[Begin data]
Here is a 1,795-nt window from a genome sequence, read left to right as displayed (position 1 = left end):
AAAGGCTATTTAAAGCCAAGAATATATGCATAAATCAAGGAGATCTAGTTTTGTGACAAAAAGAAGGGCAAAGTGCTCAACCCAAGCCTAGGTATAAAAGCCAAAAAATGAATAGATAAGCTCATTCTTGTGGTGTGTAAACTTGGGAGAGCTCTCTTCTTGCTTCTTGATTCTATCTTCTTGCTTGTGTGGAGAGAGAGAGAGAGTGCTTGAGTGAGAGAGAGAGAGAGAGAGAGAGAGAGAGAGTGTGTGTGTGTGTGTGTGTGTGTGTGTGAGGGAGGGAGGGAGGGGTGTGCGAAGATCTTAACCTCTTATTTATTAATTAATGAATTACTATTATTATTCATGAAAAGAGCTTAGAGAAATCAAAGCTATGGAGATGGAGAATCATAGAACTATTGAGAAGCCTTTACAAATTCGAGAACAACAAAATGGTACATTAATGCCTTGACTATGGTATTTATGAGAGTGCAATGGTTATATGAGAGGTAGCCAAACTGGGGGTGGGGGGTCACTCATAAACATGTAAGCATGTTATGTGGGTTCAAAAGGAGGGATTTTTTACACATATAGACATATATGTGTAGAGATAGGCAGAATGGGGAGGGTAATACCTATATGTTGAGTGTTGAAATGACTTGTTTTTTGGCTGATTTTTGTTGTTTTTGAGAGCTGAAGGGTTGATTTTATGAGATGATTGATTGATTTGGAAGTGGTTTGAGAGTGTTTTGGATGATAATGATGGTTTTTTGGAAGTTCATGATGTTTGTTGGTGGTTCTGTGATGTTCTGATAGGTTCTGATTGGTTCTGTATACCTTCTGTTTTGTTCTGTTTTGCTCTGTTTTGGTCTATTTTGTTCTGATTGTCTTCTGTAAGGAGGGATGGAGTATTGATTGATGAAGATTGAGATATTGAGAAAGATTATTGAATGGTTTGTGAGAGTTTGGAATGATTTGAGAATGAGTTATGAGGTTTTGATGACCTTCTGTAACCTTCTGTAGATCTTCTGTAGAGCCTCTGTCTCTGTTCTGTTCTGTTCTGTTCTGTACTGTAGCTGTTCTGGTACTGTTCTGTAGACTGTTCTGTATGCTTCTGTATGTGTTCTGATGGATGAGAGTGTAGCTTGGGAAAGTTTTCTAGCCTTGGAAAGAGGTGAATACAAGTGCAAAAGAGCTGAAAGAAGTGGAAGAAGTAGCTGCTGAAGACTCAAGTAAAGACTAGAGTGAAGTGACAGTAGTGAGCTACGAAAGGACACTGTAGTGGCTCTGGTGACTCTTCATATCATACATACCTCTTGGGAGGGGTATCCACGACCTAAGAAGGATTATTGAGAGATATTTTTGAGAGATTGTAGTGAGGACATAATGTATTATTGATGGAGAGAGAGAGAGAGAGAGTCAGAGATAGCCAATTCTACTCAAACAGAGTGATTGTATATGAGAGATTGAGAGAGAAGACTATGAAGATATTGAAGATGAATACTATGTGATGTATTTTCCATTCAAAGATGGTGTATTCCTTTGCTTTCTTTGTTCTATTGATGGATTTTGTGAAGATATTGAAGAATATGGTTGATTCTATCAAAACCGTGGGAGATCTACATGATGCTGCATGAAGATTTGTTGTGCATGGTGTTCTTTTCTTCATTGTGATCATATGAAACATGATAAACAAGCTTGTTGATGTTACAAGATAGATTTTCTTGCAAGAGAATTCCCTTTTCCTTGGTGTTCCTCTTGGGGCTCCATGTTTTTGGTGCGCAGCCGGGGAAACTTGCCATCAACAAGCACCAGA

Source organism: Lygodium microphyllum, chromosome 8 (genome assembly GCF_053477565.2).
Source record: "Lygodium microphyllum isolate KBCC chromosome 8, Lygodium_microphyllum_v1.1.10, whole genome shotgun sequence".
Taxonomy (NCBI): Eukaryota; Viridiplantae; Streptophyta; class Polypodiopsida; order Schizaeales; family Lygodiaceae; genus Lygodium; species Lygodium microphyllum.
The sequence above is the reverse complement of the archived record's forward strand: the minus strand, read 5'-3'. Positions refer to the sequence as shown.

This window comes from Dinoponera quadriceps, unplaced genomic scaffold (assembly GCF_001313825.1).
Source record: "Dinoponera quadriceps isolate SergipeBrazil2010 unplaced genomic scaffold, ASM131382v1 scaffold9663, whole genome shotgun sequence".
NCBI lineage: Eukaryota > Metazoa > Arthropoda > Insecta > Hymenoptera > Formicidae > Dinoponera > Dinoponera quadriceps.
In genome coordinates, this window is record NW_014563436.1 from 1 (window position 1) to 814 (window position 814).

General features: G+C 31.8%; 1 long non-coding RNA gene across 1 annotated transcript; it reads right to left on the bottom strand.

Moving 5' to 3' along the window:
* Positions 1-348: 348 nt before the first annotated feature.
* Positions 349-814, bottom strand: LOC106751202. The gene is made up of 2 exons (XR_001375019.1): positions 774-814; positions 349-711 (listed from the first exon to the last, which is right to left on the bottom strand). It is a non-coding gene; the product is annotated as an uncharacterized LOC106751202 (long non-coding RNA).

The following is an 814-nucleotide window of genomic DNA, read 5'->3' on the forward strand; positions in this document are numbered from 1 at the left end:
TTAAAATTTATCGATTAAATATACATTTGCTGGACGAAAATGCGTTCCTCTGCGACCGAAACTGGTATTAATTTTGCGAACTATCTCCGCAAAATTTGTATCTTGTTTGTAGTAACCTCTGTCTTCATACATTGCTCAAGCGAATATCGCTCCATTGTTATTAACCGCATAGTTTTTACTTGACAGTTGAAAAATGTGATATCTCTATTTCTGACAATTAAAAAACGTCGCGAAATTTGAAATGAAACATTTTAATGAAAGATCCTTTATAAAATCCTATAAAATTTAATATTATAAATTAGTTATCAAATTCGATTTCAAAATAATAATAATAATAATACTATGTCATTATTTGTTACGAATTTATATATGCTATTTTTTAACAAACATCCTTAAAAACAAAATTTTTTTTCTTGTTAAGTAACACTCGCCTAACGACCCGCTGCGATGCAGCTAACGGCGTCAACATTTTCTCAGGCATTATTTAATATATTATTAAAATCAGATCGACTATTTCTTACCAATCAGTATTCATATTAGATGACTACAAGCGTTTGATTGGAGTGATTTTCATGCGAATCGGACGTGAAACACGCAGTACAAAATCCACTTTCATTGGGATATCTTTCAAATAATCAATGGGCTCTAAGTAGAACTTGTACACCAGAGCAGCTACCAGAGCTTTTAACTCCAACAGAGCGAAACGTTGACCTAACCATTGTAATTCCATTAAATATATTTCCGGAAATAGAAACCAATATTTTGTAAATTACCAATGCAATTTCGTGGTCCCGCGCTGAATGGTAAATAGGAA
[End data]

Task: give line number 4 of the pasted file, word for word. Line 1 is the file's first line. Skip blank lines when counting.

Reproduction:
Source record: "Lygodium microphyllum isolate KBCC chromosome 8, Lygodium_microphyllum_v1.1.10, whole genome shotgun sequence".